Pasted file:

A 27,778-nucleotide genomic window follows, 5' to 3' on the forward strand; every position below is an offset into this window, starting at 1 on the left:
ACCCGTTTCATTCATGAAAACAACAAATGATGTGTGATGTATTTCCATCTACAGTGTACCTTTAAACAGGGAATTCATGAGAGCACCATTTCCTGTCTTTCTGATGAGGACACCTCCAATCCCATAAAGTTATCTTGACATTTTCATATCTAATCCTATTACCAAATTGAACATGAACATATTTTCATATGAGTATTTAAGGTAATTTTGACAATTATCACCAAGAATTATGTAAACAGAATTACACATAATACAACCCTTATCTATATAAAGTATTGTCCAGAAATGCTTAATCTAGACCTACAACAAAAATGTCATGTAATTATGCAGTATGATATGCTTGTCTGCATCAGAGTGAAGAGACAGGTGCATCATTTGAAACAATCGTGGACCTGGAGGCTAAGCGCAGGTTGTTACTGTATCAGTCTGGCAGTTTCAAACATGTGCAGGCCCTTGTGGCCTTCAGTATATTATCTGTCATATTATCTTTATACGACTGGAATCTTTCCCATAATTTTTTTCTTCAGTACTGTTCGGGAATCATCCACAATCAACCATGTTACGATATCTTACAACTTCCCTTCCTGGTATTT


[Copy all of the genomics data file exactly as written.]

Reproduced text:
A 27,778-nucleotide genomic window follows, 5' to 3' on the forward strand; every position below is an offset into this window, starting at 1 on the left:
ACCCGTTTCATTCATGAAAACAACAAATGATGTGTGATGTATTTCCATCTACAGTGTACCTTTAAACAGGGAATTCATGAGAGCACCATTTCCTGTCTTTCTGATGAGGACACCTCCAATCCCATAAAGTTATCTTGACATTTTCATATCTAATCCTATTACCAAATTGAACATGAACATATTTTCATATGAGTATTTAAGGTAATTTTGACAATTATCACCAAGAATTATGTAAACAGAATTACACATAATACAACCCTTATCTATATAAAGTATTGTCCAGAAATGCTTAATCTAGACCTACAACAAAAATGTCATGTAATTATGCAGTATGATATGCTTGTCTGCATCAGAGTGAAGAGACAGGTGCATCATTTGAAACAATCGTGGACCTGGAGGCTAAGCGCAGGTTGTTACTGTATCAGTCTGGCAGTTTCAAACATGTGCAGGCCCTTGTGGCCTTCAGTATATTATCTGTCATATTATCTTTATACGACTGGAATCTTTCCCATAATTTTTTTCTTCAGTACTGTTCGGGAATCATCCACAATCAACCATGTTACGATATCTTACAACTTCCCTTCCTGGTATTT